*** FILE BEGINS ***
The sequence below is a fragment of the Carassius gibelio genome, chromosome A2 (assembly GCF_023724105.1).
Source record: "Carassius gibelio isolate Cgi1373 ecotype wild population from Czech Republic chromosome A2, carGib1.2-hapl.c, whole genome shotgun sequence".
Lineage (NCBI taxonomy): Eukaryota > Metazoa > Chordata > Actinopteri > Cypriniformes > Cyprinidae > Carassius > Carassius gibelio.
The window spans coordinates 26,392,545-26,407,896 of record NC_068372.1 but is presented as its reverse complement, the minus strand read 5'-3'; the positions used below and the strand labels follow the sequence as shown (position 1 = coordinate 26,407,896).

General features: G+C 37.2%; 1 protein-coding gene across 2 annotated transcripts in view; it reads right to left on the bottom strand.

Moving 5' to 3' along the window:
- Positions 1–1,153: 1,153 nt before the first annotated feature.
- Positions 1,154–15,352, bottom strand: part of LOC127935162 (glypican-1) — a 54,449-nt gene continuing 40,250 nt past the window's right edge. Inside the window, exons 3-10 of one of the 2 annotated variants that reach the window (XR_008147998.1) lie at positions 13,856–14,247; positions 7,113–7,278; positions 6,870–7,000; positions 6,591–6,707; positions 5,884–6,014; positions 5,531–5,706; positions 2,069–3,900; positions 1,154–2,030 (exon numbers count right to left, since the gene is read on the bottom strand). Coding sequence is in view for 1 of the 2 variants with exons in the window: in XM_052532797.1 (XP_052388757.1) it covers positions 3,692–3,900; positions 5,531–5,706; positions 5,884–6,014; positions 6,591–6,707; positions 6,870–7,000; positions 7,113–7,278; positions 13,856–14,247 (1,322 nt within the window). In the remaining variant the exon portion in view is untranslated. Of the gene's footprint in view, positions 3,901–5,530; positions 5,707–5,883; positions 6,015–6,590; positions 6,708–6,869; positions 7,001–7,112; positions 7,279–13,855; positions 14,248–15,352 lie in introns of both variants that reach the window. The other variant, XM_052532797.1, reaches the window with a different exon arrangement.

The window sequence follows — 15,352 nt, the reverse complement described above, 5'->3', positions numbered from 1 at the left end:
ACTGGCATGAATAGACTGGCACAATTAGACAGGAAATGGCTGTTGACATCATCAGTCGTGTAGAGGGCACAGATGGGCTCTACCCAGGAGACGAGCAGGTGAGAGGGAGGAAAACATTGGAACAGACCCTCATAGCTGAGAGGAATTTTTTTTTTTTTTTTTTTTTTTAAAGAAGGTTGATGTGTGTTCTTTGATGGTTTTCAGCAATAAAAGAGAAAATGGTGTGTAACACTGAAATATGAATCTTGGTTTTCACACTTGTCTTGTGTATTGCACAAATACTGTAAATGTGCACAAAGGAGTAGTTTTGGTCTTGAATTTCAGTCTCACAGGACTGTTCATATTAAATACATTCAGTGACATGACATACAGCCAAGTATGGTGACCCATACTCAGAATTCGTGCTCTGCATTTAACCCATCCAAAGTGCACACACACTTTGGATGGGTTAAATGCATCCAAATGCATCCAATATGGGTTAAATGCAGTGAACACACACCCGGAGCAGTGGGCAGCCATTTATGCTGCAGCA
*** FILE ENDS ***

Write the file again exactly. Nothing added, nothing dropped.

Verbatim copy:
The sequence below is a fragment of the Carassius gibelio genome, chromosome A2 (assembly GCF_023724105.1).
Source record: "Carassius gibelio isolate Cgi1373 ecotype wild population from Czech Republic chromosome A2, carGib1.2-hapl.c, whole genome shotgun sequence".
Lineage (NCBI taxonomy): Eukaryota > Metazoa > Chordata > Actinopteri > Cypriniformes > Cyprinidae > Carassius > Carassius gibelio.
The window spans coordinates 26,392,545-26,407,896 of record NC_068372.1 but is presented as its reverse complement, the minus strand read 5'-3'; the positions used below and the strand labels follow the sequence as shown (position 1 = coordinate 26,407,896).

General features: G+C 37.2%; 1 protein-coding gene across 2 annotated transcripts in view; it reads right to left on the bottom strand.

Moving 5' to 3' along the window:
- Positions 1–1,153: 1,153 nt before the first annotated feature.
- Positions 1,154–15,352, bottom strand: part of LOC127935162 (glypican-1) — a 54,449-nt gene continuing 40,250 nt past the window's right edge. Inside the window, exons 3-10 of one of the 2 annotated variants that reach the window (XR_008147998.1) lie at positions 13,856–14,247; positions 7,113–7,278; positions 6,870–7,000; positions 6,591–6,707; positions 5,884–6,014; positions 5,531–5,706; positions 2,069–3,900; positions 1,154–2,030 (exon numbers count right to left, since the gene is read on the bottom strand). Coding sequence is in view for 1 of the 2 variants with exons in the window: in XM_052532797.1 (XP_052388757.1) it covers positions 3,692–3,900; positions 5,531–5,706; positions 5,884–6,014; positions 6,591–6,707; positions 6,870–7,000; positions 7,113–7,278; positions 13,856–14,247 (1,322 nt within the window). In the remaining variant the exon portion in view is untranslated. Of the gene's footprint in view, positions 3,901–5,530; positions 5,707–5,883; positions 6,015–6,590; positions 6,708–6,869; positions 7,001–7,112; positions 7,279–13,855; positions 14,248–15,352 lie in introns of both variants that reach the window. The other variant, XM_052532797.1, reaches the window with a different exon arrangement.

The window sequence follows — 15,352 nt, the reverse complement described above, 5'->3', positions numbered from 1 at the left end:
ACTGGCATGAATAGACTGGCACAATTAGACAGGAAATGGCTGTTGACATCATCAGTCGTGTAGAGGGCACAGATGGGCTCTACCCAGGAGACGAGCAGGTGAGAGGGAGGAAAACATTGGAACAGACCCTCATAGCTGAGAGGAATTTTTTTTTTTTTTTTTTTTTTTAAAGAAGGTTGATGTGTGTTCTTTGATGGTTTTCAGCAATAAAAGAGAAAATGGTGTGTAACACTGAAATATGAATCTTGGTTTTCACACTTGTCTTGTGTATTGCACAAATACTGTAAATGTGCACAAAGGAGTAGTTTTGGTCTTGAATTTCAGTCTCACAGGACTGTTCATATTAAATACATTCAGTGACATGACATACAGCCAAGTATGGTGACCCATACTCAGAATTCGTGCTCTGCATTTAACCCATCCAAAGTGCACACACACTTTGGATGGGTTAAATGCATCCAAATGCATCCAATATGGGTTAAATGCAGTGAACACACACCCGGAGCAGTGGGCAGCCATTTATGCTGCAGCA